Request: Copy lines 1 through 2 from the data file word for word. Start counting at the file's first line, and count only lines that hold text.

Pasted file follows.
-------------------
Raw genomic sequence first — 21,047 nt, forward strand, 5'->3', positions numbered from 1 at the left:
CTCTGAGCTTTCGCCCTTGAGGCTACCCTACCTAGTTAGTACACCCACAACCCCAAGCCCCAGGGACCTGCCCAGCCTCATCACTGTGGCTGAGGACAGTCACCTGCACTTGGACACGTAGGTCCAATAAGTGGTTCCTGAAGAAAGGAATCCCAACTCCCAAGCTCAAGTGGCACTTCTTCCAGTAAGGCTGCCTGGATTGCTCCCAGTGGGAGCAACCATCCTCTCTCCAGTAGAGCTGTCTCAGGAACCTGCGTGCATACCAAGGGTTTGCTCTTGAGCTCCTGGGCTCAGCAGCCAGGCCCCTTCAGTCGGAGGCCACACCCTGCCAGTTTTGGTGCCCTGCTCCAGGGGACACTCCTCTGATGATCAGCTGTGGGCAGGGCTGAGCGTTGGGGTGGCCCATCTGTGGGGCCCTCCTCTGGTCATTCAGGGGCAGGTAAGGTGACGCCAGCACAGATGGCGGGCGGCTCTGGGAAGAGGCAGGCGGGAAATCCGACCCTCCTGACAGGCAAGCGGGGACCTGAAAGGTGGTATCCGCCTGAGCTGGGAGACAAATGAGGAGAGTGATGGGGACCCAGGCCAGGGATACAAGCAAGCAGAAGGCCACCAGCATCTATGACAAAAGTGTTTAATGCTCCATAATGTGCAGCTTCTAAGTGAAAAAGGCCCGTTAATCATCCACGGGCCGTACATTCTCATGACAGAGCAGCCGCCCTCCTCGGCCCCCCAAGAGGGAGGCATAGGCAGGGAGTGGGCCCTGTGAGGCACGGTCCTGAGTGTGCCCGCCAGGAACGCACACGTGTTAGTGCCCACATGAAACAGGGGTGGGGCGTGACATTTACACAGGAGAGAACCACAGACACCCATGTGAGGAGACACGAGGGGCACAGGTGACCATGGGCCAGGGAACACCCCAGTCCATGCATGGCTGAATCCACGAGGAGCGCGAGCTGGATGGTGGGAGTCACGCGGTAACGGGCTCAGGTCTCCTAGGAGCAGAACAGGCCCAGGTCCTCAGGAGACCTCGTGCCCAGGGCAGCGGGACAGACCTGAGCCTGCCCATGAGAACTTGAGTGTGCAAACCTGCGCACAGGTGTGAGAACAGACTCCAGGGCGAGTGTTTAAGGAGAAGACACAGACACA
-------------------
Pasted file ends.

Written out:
Raw genomic sequence first — 21,047 nt, forward strand, 5'->3', positions numbered from 1 at the left:
CTCTGAGCTTTCGCCCTTGAGGCTACCCTACCTAGTTAGTACACCCACAACCCCAAGCCCCAGGGACCTGCCCAGCCTCATCACTGTGGCTGAGGACAGTCACCTGCACTTGGACACGTAGGTCCAATAAGTGGTTCCTGAAGAAAGGAATCCCAACTCCCAAGCTCAAGTGGCACTTCTTCCAGTAAGGCTGCCTGGATTGCTCCCAGTGGGAGCAACCATCCTCTCTCCAGTAGAGCTGTCTCAGGAACCTGCGTGCATACCAAGGGTTTGCTCTTGAGCTCCTGGGCTCAGCAGCCAGGCCCCTTCAGTCGGAGGCCACACCCTGCCAGTTTTGGTGCCCTGCTCCAGGGGACACTCCTCTGATGATCAGCTGTGGGCAGGGCTGAGCGTTGGGGTGGCCCATCTGTGGGGCCCTCCTCTGGTCATTCAGGGGCAGGTAAGGTGACGCCAGCACAGATGGCGGGCGGCTCTGGGAAGAGGCAGGCGGGAAATCCGACCCTCCTGACAGGCAAGCGGGGACCTGAAAGGTGGTATCCGCCTGAGCTGGGAGACAAATGAGGAGAGTGATGGGGACCCAGGCCAGGGATACAAGCAAGCAGAAGGCCACCAGCATCTATGACAAAAGTGTTTAATGCTCCATAATGTGCAGCTTCTAAGTGAAAAAGGCCCGTTAATCATCCACGGGCCGTACATTCTCATGACAGAGCAGCCGCCCTCCTCGGCCCCCCAAGAGGGAGGCATAGGCAGGGAGTGGGCCCTGTGAGGCACGGTCCTGAGTGTGCCCGCCAGGAACGCACACGTGTTAGTGCCCACATGAAACAGGGGTGGGGCGTGACATTTACACAGGAGAGAACCACAGACACCCATGTGAGGAGACACGAGGGGCACAGGTGACCATGGGCCAGGGAACACCCCAGTCCATGCATGGCTGAATCCACGAGGAGCGCGAGCTGGATGGTGGGAGTCACGCGGTAACGGGCTCAGGTCTCCTAGGAGCAGAACAGGCCCAGGTCCTCAGGAGACCTCGTGCCCAGGGCAGCGGGACAGACCTGAGCCTGCCCATGAGAACTTGAGTGTGCAAACCTGCGCACAGGTGTGAGAACAGACTCCAGGGCGAGTGTTTAAGGAGAAGACACAGACACA